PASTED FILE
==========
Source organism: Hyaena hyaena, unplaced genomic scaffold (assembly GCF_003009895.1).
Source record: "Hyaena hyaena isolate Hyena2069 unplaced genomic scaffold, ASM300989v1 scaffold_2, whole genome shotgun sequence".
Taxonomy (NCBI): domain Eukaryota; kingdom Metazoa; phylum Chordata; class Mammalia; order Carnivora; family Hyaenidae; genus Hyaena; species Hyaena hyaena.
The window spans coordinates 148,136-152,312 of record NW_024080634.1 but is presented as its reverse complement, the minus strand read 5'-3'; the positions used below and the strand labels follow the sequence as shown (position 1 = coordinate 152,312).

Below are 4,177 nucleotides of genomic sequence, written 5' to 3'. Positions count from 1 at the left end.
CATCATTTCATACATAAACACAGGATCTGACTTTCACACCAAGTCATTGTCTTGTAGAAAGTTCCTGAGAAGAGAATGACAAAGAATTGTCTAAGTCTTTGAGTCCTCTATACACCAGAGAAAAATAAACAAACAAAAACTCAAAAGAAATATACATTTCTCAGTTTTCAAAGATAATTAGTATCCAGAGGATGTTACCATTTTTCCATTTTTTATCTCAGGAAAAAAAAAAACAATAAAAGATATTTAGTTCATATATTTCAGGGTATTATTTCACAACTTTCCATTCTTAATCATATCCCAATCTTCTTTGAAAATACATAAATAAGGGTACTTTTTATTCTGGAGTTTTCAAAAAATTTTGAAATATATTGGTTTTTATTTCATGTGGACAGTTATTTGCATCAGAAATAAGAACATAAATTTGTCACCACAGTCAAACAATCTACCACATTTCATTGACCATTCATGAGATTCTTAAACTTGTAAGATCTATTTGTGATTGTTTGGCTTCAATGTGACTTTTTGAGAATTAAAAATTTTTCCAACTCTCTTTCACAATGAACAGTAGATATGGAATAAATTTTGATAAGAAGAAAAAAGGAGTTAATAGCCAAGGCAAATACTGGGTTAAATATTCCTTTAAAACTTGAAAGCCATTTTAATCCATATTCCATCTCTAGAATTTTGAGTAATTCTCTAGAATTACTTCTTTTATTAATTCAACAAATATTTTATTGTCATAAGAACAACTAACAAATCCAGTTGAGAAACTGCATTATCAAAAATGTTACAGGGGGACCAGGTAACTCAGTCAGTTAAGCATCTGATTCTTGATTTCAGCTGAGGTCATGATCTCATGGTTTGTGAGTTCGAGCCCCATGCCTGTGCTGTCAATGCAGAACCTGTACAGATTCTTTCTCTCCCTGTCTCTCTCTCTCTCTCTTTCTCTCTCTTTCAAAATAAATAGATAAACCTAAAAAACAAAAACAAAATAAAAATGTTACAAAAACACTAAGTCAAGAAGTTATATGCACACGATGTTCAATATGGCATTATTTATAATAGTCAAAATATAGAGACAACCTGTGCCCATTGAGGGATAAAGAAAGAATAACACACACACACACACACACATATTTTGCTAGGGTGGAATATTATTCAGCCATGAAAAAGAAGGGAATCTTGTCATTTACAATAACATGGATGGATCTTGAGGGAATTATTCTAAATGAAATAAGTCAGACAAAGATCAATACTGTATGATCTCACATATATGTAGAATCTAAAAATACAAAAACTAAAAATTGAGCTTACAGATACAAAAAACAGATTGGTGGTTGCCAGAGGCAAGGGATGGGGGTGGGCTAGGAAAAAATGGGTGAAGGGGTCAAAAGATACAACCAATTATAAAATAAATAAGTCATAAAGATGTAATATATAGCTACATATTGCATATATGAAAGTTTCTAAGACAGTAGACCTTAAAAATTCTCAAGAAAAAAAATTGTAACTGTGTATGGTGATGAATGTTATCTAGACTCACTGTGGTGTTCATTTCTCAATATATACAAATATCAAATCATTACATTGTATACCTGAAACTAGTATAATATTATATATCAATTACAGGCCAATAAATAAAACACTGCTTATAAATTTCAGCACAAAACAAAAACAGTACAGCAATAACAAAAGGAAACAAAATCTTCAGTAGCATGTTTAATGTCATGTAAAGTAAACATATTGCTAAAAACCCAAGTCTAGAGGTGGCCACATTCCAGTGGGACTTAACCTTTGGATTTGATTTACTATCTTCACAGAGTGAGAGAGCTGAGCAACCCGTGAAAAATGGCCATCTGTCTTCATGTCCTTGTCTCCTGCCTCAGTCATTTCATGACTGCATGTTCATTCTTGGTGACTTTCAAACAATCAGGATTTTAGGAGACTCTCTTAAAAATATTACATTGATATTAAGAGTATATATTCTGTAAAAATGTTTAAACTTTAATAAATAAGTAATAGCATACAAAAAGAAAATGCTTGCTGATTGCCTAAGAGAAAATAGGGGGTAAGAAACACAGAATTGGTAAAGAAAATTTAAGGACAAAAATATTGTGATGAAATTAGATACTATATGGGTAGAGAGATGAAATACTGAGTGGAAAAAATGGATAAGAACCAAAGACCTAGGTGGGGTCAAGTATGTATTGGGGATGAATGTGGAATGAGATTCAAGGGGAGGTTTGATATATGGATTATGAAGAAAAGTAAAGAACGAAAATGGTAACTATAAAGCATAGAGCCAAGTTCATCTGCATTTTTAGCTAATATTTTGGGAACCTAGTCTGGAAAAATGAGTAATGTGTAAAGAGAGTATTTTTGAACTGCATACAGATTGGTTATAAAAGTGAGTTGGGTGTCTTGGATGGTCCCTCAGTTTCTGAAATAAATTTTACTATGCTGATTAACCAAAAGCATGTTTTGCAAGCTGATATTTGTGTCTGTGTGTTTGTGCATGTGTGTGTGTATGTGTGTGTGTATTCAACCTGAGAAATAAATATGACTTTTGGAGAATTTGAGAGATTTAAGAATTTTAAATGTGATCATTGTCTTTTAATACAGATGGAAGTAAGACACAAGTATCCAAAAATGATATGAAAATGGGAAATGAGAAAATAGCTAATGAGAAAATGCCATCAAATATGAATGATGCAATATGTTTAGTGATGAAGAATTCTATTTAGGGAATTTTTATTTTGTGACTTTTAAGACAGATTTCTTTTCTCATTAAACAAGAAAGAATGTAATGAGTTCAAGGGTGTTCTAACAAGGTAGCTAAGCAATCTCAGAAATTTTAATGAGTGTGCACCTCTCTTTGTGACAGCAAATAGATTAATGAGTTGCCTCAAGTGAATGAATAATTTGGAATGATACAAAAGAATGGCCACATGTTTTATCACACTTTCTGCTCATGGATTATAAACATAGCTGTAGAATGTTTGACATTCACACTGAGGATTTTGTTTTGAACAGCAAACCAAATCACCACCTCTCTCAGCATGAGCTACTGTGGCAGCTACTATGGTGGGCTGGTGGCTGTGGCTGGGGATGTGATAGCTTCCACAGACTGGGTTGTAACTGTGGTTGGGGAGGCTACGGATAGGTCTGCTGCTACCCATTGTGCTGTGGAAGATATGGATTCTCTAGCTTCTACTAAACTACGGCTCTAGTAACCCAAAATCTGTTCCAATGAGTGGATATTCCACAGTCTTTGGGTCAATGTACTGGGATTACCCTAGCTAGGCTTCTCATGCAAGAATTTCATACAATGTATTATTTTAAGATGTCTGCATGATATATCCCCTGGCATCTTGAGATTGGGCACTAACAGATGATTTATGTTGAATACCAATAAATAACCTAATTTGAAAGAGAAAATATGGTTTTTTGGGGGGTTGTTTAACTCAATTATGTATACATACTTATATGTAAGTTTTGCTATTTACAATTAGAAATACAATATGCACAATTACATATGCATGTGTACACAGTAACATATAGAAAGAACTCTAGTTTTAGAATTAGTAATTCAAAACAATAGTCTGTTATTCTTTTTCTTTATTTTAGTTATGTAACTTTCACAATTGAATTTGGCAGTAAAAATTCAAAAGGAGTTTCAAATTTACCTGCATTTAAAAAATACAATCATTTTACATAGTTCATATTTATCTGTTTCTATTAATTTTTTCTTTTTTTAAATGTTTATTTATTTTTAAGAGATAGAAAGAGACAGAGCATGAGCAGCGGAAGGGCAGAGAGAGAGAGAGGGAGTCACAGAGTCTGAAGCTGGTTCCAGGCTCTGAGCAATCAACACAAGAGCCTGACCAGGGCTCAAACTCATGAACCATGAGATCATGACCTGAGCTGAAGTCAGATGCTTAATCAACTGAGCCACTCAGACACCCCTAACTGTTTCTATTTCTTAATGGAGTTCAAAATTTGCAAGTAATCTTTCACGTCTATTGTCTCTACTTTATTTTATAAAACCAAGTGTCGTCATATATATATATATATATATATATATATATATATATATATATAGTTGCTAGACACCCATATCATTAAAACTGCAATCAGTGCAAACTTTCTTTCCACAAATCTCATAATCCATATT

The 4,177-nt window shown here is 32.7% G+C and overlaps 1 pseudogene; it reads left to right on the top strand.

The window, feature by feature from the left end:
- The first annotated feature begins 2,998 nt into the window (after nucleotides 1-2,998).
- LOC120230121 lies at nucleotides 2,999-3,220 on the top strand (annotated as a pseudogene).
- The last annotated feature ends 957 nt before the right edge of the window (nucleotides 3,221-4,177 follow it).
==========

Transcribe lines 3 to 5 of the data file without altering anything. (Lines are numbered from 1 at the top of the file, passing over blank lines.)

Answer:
Taxonomy (NCBI): domain Eukaryota; kingdom Metazoa; phylum Chordata; class Mammalia; order Carnivora; family Hyaenidae; genus Hyaena; species Hyaena hyaena.
The window spans coordinates 148,136-152,312 of record NW_024080634.1 but is presented as its reverse complement, the minus strand read 5'-3'; the positions used below and the strand labels follow the sequence as shown (position 1 = coordinate 152,312).

Below are 4,177 nucleotides of genomic sequence, written 5' to 3'. Positions count from 1 at the left end.